Everything about this song is rather fire. From the Ponderosa Twins “Plus On” sample — a la Tyler’s musical hero Yeezy, who used the sample in “Bound 2” — to the slight robotic modulation in Tyler’s voice, this song just feels extremely right. There’s a completely random moment — a little more than a minute in — where the song drops out and Tyler sprinkles his fingers over keys. And while there might not be some inherent meaning to that portion it just sounds dope as shit. A guitar riff pops in a little later with that same sort of kinetic improvisation that Tyler’s honed over the last couple of years. He opts against lyrical ridiculousness and instead heightens our sonic anticipation only to slightly subvert it with resounding instrumental flourishes. This is new, this is fun, but it’s so very Tyler.
In one of the many songs where Tyler invites his boo to do donuts in the coupe (he and Frank truly dig this love language), “2seater” lengthens and evolves the jazzy progressions of “Treehome95.” The difference here is that the densely layered musical canopy is less neo-soulish and more lush. When that bass drops around the 2:40 mark and the emcee takes off with the raps, peep the twinkling xylophones boppin’ in the background. By this point — around the Cherry Bomb era — we have a general idea of the direction Tyler’s music might swerve into. But here, those movements are told through a small skit that suddenly dovetails into a completely sparse bridge with a Mac DeMarco namedrop, before skying once again toward its closing moments.
This that ride around the city, voice blaring into the night air, pining for your lover music. To be fair, there isn’t too much in the way of unconventional Tyler stuff here. Nothing that says this is a moment of productive growth outside of the fact that there is a clear beginning, middle, and end. Even the off-kilter drums that we know Tyler for aren’t really present. But “PartyIsntOver/Campfire/Bimmer” is more a moment where the best of his productive chops come together. The slinking synths, twinkling keys, selective sampling, and idiosyncratic chord progressions are all done with such a rich seamlessness it had to be included.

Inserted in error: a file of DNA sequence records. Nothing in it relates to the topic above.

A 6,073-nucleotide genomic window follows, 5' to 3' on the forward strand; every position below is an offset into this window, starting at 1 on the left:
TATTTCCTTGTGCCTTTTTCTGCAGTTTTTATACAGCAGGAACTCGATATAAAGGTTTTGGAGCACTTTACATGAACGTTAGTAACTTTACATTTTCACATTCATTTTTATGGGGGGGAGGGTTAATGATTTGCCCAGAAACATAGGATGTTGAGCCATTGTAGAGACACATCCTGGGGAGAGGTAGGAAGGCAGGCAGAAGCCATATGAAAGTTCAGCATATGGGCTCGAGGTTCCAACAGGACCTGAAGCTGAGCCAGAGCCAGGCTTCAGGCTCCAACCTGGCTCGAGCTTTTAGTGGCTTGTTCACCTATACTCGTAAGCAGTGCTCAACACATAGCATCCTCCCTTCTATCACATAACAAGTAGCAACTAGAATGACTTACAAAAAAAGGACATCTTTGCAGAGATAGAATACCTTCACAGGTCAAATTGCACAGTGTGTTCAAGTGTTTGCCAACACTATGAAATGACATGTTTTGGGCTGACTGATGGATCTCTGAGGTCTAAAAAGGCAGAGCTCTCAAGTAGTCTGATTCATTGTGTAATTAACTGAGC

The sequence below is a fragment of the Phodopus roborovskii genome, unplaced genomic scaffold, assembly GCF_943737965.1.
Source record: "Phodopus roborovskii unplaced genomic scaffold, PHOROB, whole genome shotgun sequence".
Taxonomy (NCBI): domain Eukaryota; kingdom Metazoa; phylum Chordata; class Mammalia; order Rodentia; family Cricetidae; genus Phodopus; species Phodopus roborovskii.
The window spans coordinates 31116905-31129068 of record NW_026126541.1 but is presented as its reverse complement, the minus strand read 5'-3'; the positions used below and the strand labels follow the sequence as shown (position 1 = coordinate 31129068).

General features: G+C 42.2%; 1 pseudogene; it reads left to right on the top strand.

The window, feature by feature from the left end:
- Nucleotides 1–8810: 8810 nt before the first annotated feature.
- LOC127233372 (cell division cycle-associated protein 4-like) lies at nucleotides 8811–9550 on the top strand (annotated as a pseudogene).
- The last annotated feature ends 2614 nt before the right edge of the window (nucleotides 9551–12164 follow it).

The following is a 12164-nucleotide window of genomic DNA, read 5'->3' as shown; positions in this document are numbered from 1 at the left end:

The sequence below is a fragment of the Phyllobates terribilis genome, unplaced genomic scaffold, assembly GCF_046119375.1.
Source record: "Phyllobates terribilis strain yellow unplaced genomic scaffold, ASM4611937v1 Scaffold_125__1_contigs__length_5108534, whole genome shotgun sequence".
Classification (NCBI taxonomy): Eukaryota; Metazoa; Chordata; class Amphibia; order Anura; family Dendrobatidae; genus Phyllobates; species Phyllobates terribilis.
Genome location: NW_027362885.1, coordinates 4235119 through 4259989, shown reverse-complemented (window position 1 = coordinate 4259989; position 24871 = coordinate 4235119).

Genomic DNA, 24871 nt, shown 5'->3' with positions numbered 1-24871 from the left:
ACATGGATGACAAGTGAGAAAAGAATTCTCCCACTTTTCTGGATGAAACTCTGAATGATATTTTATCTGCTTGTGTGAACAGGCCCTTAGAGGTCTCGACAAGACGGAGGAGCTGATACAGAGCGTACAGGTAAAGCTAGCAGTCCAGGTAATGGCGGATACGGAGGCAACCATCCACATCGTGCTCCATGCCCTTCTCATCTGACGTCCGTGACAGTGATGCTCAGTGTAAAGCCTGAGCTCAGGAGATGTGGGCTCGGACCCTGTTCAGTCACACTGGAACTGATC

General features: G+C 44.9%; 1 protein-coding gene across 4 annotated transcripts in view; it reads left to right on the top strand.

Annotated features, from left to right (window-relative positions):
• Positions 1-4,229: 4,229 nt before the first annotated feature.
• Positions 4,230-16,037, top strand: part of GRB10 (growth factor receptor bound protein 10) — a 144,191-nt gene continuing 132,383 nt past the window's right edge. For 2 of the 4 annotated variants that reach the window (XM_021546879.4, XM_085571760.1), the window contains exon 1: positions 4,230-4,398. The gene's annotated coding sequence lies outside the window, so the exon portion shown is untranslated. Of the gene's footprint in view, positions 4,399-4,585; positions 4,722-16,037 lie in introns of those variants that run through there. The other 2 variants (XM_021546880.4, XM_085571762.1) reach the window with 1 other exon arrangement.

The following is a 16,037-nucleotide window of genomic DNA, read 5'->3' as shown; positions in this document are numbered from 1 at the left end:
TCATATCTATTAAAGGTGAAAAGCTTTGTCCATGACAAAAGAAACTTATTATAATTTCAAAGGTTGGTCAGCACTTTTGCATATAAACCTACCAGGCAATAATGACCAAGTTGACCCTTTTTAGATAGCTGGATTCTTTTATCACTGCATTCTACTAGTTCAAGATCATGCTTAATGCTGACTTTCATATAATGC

Much like “Who Dat Boy,” “IFHY” is another standout moment in poppiness that doesn’t betray Tyler’s overall purpose and aesthetic. What’s really remarkable is how the duality of his personality — a trait that fans have seen since his earliest work — shows up here but in a toned-down fashion. This was also a celebration of transition. “IFHY” represented the turn from self-aggrandizing to psychoanalyzing his patterns of love and making that introspection plain. Let’s just say, it’s hard to see an IGOR without an “IFHY.”
11. Speed by Kali Uchis
It’s almost like the kid was listening to XXYYXX’s “About You” and wanted to make a head-knocking version. Luckily, Kali Uchis is much more melodic than that electronic slowed out trip. She’s damn near rappin’ in the cut, double-timing the whole note synths and swangin’ bass lick that make up this simple yet effective track.
When Flower Boy dropped we knew it would be something a little different from Cherry Bomb considering the press surrounding it, as well as Tyler deciding to come out as a queer man prior to its release. And while that’s all well and good, the way “Pothole” envelops the poplockin’, c-walkin’ ethic of the Westside while still feeling like a ride around record is just infectious. The bounce unlocks during Jaden Smith’s chorus, an adroit move that highlights how perfect his voice fits within Tyler’s musical stratosphere.
The drums on “SMUCKERS” are so fucking dope. It sounds like Tyler turned off the snare, making for a naturalistic thump of wood on stretched canvas, adding some oomph to his anger-rasp raps. The xylophone drops in midway through that first verse and while Yeezy doesn’t receive the beat switch up treatment like his big brother Weezy, his voice and slightly off-putting flow is an additive. Peep the pauses where he let’s the drum rolls take up musical space. My man understands that you gotta let the band — whether electronically or otherwise — get theirs.
“JAMBA” features pissed-off Tyler doing pissed-off Tyler things. I go up for a good handclap, and the way it functions here in lieu of heavy snare usage makes “JAMBA” feel like more of a rappity-rap record than anything else. Not to mention, the thick and slick synth turns on “JAMBA” portended the ways Tyler utilizes that sound to convey tone, tenor, and tambre better than most producers overusing it today.
One time for the original OF crew. It’s kinda wild to listen back to this staticky song and foretell the ways Tyler (and Earl, of course) would grow from here. “AssMilk” is far more boom bap and call and response than most of the inclusions on this list. But check out the twinkle undergirding the drum patterning here and you’ll hear the kind of sensibility that defines the rest of Tyler’s discography. This was Tyler and Earl at their youngest and most debaucherous, and the production spoke to that. But even more, it showed that there was so much promise in the gaps that lay between them. Promise that both have ended up fulfilling in their own respective trajectories.
Tirhakah Love is a contributing TV writer at the San Francisco Chronicle with music writing bylines at Rolling Stone, the Fader, and Red Bull Music Academy. He can be found on Twitter.